RENTON Bobby Wagner wants to retire a Seahawk. He wants to stay here forever.
“I would love to play my whole career here. I have thought about it,” the 27-year-old, two-time All-Pro and four-time Pro Bowl middle linebacker told me Friday, following practice for Sunday’s regular-season finale against Arizona.
“You see guys like Ray Lewis (a seven-time All-Pro who played his entire career with Baltimore) and Brian Urlacher (a former four-time All-Pro middle linebacker who played only for one team, Chicago), guys who spent a long time with one team. You hope that it happens.
“But you understand that it’s a business. You can’t control what’s going to happen. But I would like to be here.”
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Everything the Seahawks have done for and around Wagner suggest that may happen.
As Seattle’s famed “Legion of Boom” secondary of Earl Thomas, Kam Chancellor and Richard Sherman fade injured and turning or approaching 30 years old with uncertain futures, Wagner and $87.6 million quarterback Russell Wilson are now undeniably the pillars of the franchise.
Beginning this offseason, which could begin as early as Monday, the Seahawks will rebuild around Wilson on offense and Wagner on defense.
They gave him a $43 million contract extension in the summer of 2015, making him at the time the richest middle linebacker in league history. That deal has two years and $20.5 million in total base salary remaining on it.
This month, he was voted to the Pro Bowl for the fourth time.
Wagner’s value showed up most when he wasn’t in the middle of the defense, and then when a pulled hamstring limited him to maybe half his normal, extraordinary lateral and closing speed that usually has him taking away every area of the field from offenses. Wagner left the Dec. 10 game at Jacksonville early in the third quarter. The Jaguars scored 27 of their 30 points and won in the quarter-plus Wagner was out.
The next week, in the season-turning game against the Los Angeles Rams for the NFC West championship, Wagner convinced the team’s medical staff to start him despite him not practicing all that week. With him severely limited and fellow Pro Bowl outside linebacker K.J. Wright out with a concussion, Los Angeles’ Todd Gurley steamrolled the Seahawks for 144 and three touchdowns--in the first half. The Rams won 42-7, the worst loss of the Pete Carroll coaching era in Seattle.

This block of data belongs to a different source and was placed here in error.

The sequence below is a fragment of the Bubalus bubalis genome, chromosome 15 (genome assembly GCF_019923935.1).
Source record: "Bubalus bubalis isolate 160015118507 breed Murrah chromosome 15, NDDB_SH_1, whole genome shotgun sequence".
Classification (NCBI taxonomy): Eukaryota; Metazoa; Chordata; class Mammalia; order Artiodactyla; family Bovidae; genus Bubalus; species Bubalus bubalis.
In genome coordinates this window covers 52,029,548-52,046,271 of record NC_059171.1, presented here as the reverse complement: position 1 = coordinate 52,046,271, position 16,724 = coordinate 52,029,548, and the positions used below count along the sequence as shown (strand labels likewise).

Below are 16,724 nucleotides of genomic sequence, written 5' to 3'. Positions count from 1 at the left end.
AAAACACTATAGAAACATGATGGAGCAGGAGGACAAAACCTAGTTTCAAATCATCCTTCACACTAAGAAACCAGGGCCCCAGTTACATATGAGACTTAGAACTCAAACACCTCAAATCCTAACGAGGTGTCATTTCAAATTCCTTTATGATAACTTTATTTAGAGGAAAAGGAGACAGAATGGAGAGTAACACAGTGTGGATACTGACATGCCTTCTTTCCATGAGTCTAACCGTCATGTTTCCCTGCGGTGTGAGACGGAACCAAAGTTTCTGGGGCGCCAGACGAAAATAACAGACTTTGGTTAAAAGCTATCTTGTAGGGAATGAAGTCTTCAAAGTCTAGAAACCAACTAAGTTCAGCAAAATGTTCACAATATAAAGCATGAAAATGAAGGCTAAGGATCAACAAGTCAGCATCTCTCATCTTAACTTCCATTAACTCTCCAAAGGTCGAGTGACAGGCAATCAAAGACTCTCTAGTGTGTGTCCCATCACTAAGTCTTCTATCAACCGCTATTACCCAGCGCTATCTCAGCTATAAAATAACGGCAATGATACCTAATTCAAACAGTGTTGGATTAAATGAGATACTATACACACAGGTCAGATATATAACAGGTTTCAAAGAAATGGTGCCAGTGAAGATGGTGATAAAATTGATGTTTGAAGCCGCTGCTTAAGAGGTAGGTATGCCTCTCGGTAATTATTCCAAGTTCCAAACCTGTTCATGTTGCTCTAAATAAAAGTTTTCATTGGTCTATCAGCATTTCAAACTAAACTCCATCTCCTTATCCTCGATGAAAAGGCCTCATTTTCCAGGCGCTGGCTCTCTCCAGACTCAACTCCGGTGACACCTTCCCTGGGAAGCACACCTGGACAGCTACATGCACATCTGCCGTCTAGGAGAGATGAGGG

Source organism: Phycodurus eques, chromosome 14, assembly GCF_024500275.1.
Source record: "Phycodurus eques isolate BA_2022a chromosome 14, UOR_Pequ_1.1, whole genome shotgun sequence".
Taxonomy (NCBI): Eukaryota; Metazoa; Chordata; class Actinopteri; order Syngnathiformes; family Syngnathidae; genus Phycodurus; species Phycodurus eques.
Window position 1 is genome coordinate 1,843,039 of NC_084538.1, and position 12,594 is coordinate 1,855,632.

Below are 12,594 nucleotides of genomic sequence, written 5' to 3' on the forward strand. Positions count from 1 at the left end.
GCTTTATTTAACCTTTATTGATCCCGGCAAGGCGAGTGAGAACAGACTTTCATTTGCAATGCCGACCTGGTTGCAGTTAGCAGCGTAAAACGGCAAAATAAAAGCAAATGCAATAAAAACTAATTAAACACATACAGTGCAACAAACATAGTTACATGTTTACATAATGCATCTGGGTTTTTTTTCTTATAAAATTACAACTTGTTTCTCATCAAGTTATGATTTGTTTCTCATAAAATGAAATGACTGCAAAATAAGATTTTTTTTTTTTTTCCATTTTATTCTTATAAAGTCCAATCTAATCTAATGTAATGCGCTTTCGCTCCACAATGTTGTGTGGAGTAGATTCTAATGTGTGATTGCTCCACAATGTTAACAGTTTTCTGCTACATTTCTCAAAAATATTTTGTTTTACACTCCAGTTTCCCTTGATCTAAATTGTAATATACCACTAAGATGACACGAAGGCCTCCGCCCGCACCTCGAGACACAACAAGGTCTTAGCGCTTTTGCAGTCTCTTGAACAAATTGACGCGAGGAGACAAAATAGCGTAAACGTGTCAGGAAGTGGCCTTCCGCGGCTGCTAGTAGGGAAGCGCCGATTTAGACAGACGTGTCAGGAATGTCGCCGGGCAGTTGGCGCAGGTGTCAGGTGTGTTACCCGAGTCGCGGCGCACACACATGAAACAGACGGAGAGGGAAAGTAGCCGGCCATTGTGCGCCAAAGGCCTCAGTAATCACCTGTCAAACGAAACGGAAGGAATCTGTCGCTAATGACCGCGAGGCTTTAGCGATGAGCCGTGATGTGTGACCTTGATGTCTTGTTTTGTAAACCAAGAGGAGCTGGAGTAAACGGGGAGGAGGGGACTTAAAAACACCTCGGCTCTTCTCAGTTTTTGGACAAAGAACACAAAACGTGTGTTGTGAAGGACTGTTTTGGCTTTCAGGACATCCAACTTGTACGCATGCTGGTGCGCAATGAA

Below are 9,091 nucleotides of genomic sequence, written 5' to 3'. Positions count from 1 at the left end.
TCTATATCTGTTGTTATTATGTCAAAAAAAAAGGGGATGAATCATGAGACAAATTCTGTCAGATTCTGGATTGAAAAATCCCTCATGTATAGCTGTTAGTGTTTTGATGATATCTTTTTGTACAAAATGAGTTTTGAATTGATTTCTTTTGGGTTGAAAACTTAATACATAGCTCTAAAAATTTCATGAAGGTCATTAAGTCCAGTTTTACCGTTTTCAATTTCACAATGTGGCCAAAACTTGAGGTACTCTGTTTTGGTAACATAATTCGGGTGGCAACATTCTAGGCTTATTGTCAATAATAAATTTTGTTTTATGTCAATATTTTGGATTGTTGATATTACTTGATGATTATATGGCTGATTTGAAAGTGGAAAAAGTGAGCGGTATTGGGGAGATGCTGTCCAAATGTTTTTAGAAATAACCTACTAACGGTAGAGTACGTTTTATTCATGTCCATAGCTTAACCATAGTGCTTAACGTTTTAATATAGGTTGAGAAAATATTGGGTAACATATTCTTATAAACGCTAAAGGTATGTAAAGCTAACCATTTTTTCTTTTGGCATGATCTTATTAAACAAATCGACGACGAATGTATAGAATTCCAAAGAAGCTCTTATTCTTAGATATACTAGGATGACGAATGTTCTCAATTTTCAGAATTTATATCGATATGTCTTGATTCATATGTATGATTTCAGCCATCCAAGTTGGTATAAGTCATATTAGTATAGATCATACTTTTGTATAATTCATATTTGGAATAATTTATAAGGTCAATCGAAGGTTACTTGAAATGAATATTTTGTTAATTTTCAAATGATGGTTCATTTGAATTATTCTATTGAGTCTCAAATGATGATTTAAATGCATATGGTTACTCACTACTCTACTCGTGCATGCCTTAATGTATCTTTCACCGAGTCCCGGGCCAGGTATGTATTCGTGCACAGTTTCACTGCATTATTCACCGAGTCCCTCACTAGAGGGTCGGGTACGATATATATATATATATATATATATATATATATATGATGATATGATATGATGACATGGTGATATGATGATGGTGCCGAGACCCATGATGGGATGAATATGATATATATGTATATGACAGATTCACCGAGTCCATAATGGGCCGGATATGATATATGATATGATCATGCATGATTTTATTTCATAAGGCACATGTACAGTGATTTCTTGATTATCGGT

Gurley had rushed for just 43 yards in October against the Seahawks, when Wagner and Wright were healthy and Seattle beat the Rams in L.A.
Seattle allowed 67 points and two 100-yard rushers in the next five quarters after Wagner pulled his hamstring this month.
“You can’t deny,” the impact Wagner has, Carroll said this week.
That was the day before Wagner’s teammates voted him to receive this year’s Steve Largent Award. The annual award goes to the player who best exemplifies “the spirit, dedication, and integrity of the former Seahawks wide receiver and Hall of Fame inductee. Kam Chancellor was the 2016 recipient, winning it for the second time in three years. Wilson won the teammates’ vote at the end of his rookie season of 2012.
Largent won the first award the Seahawks gave in his name, in 1989.
“It was an extreme honor. Definitely one I’ve had my eyes on winning, because of what it stands for,” Wagner said. “Being voted on by your peers, it kind of shows how they view you and see you and respect you. It’s a huge honor. I am very grateful.
I asked him about his obvious status as one of the franchise’s two foundational players now--Seattle drafted Wagner in the second round in 2012, one round before the team selected Wilson in the same draft.
Wagner thought for a moment.
“I mean, it’s more of an outside thing,” he said. “I feel like I kind of view myself that way, already. But that’s just the confidence that I have in myself. Obviously, it just shows the growth. It shows that people see the growth as a person, leader.
Depending on if Carolina (11-4) wins at Atlanta (9-6) at the same time as the Seahawks (9-6) need to beat the Cardinals (7-8) at CenturyLink Field on Sunday, this could be the last game of Seattle’s season. It would be the first of Wagner’s six NFL seasons--all with the Seahawks--that he didn’t play in the postseason.
Not that missing the playoffs would be Wagner’s fault. The only thing he’s done wrong all season--in many seasons--is get hurt.
Otherwise, he’s done it all.
“He is doing everything he can,” Carroll said. “Everything he can possibly do, he’s doing it.”